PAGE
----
The U.S. Dairy Exporter Blog: Market Analysis, Research & News
  • China Outlook Remains Strong

    By Brad Gehrke June 10, 2014

    29627609_sDairy consumption will continue to grow in China, the world's single largest buyer of dairy products.

    In April, the International Monetary Fund reduced its 2015 economic growth forecast for China to 7.3 percent. Should that come to pass, it would be China’s lowest annual growth rate since 1990—a 25-year period when the country’s economy gained an average of 10 percent annually. 

    That forecast coupled with heavy investment in domestic Chinese milk production and signs that Chinese dairy import growth has slowed over the past couple months, have some dairy suppliers wondering if they need to worry about China’s dairy buying future. The quick answer is "no."

    China’s dairy appetite continues to be robust. A drop in economic growth rate does not equate to sliding consumer incomes nor or a change in long-term projections for middle class expansion, urbanization or overall population gains—the major drivers of the nation’s growing dairy appetite. And major investments in domestic dairy farms do not mean China will become capable of satisfying that growing appetite.

    To start, the growth rate of gross domestic product (GDP) can be a misleading benchmark with which to estimate China’s dairy consumption and import trends. The nation’s GDP growth rate is slowing, but because the base has increased, the absolute increase per capita or per household is still greater than when China’s economy was soaring.

    In other words, a 10 percent increase on China’s per capita income five years ago (about $3,404 in current dollars) meant an additional $340 dollars in a consumer’s pocket. A 7 percent increase on 2013 per capita GDP (about $6,747) means an extra $470 dollars in a consumer’s pocket.

    China’s economy is not trouble free. Continuing its shift from a primarily export-oriented economy to one based more on internal consumption requires difficult tax, fiscal, business and banking reforms. Still, Chinese consumers as a whole are doing well despite what the numbers might imply. And the International Monetary Fund projects quicker absolute per capita income growth through 2018 than during the heyday of double-digit economic expansion.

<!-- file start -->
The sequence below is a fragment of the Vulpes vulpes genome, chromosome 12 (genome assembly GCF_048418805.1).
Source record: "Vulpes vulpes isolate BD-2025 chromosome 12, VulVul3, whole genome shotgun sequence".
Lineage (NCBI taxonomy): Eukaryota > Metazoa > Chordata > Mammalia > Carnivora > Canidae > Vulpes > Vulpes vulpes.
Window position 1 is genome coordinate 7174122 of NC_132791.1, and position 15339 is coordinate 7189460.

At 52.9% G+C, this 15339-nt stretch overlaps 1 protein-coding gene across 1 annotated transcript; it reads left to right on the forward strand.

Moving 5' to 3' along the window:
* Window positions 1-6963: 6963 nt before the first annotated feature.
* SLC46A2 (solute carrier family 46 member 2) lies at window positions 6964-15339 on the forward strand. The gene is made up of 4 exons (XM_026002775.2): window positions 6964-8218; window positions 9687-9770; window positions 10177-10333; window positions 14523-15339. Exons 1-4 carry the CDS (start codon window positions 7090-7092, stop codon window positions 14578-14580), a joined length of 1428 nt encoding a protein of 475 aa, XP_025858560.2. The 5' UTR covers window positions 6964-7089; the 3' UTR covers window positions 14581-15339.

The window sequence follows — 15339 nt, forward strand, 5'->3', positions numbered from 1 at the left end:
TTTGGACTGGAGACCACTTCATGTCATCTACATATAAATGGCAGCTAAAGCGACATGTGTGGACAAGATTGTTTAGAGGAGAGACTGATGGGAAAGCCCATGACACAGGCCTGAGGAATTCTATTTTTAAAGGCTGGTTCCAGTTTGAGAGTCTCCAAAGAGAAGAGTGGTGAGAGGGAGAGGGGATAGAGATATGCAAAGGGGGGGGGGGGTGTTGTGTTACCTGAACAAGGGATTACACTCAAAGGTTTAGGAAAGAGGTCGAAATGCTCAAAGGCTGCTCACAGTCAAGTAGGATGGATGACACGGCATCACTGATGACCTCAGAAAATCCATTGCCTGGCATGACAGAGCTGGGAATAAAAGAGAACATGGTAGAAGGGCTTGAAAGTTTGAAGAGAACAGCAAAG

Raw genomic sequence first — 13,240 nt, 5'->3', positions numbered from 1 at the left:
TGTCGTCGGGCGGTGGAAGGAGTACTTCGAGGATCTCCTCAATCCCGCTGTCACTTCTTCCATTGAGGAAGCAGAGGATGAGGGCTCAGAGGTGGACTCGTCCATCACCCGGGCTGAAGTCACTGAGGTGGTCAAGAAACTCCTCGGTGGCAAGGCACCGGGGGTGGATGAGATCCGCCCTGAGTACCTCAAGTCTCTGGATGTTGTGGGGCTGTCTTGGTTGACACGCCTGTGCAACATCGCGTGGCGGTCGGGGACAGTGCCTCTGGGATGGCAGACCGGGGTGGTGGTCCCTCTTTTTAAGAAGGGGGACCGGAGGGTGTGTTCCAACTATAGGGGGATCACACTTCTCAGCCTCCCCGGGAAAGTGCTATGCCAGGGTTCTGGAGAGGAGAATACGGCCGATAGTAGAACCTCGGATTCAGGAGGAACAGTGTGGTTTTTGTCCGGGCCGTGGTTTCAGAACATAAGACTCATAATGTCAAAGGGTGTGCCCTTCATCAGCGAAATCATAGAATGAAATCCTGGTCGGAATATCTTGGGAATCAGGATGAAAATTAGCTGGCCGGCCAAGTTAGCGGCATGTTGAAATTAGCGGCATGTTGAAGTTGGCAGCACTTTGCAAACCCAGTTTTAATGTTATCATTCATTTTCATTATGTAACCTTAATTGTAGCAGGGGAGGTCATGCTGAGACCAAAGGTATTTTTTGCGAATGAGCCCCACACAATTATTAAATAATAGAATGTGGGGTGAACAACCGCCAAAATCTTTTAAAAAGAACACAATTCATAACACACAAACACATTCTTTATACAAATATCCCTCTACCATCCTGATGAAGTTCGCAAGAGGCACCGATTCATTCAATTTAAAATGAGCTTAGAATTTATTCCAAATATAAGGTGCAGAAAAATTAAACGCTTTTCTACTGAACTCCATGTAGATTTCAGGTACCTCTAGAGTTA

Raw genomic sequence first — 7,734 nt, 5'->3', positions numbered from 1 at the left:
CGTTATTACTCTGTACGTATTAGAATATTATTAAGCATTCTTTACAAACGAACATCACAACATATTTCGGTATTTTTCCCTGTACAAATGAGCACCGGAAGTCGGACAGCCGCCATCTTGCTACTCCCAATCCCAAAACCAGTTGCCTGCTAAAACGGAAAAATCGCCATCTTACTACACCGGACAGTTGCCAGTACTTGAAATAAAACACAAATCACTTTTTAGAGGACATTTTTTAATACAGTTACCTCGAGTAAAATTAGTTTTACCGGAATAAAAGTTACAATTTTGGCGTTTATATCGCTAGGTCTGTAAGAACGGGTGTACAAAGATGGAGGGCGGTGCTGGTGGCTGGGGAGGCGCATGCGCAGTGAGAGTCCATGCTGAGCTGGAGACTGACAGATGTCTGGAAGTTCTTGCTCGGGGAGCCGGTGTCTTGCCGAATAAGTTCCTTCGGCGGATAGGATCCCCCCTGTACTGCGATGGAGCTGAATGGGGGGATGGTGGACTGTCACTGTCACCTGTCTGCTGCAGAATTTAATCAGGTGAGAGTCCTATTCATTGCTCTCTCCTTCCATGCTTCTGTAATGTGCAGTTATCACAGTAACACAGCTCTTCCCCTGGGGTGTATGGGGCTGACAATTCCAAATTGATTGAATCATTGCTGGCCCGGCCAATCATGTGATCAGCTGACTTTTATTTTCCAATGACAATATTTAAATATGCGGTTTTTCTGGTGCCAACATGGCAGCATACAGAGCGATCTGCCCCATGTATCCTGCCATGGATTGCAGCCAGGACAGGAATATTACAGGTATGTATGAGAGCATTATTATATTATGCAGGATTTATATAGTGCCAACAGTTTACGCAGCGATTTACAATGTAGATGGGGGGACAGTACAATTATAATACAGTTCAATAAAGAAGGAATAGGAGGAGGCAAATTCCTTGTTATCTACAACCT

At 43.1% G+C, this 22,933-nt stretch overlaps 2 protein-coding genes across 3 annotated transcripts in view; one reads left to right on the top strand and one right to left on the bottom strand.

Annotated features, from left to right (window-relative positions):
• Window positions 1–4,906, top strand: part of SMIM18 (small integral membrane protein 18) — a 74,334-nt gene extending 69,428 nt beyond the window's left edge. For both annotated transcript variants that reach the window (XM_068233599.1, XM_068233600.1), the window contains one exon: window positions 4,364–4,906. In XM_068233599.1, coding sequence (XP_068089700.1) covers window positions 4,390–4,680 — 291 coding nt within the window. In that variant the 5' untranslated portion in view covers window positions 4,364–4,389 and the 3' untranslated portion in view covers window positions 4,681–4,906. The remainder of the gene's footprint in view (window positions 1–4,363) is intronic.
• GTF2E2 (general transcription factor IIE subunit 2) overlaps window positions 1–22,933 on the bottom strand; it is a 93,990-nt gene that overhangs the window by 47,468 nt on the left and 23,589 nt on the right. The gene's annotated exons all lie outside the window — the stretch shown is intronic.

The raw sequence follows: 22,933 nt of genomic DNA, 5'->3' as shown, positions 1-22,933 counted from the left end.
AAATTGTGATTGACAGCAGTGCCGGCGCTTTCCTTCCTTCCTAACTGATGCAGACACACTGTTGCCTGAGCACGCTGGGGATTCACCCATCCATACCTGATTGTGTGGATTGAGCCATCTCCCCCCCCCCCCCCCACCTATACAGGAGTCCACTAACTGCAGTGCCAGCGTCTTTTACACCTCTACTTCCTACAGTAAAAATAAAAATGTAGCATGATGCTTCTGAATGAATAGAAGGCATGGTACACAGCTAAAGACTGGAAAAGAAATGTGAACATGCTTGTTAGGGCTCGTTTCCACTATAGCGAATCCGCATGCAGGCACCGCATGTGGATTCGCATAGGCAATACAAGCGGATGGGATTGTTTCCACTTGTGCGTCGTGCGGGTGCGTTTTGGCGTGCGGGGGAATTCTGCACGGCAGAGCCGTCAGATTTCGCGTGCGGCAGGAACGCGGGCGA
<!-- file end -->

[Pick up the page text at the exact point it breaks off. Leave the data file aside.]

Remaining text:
In addition, China’s population is poised to increase more quickly than originally expected. At its current growth rate, China is on track to add 16 million newborns in 2014.

    But last year, China relaxed its one-child policy, allowing certain families to have a second child. The change may not result in the immediate boom in population and consumption that some analysts project, but it could, conservatively, add another 700,000 mouths to feed per year, and by other estimates 2 million mouths.

    Dairy consumption growth is expected to remain strong. The International Farm Comparison Network (IFCN) projected Chinese dairy demand would increase from 43 million tons liquid milk equivalent to 61 million tons, a 42 percent increase, by 2024. That’s an increased appetite for about 40 billion lbs. of milk, equivalent to nearly all the milk produced in New Zealand each year.

    Domestic supply growth will meet a portion of that need but not nearly all. While analysts vary as to the precise volume of imports needed to meet demand, they agree it will be sizable—a minimum of 8-10 million tons (18-22 billion lbs.) milk equivalent above current import levels.

    Imports will remain key to feeding the additional mouths, despite hundreds of millions being spent to build bigger, more efficient dairy farms.

    Keep in mind two factors when contemplating Chinese dairy farm investment:

    1. China is still transitioning away from small-scale farms, and their retirement will continue to take the edge off the growth of large-scale operations. It will be years before these large farms are up and running at full capacity and efficiency and become the country’s dominant milk producers—and even then, China is not likely to ever become self-sufficient.
    2. The costs of producing milk in China are high. Arable land accounts for less than 14 percent of China’s total area and according to a report released earlier this year, nearly one-fifth of that land was too polluted to farm. The country has grown reliant on costly imported feed. Environmental factors and resource limitations will constrain China’s overall milk output growth, ensuring that China likely does not become a low-cost producer and keeping imports price competitive.

    The concern over China’s future is understandable. As the world’s biggest single dairy buyer accounting for around 16 percent of import volume last year, China’s market clout is unmatched. No doubt there will be ups and downs in its buying patterns. But while purchasing may vary month to month and even quarter to quarter, the long-term outlook remains very positive indeed.

    (This article first appeared in Cheese Market News in June 2014.)

    Image copyright: 123RF Stock Photo

    The U.S. Dairy Export Council is primarily supported by Dairy Management Inc. through the dairy farmer checkoff that builds on collaborative industry partnerships with processors, trading companies and others to build global demand for U.S. dairy products.   




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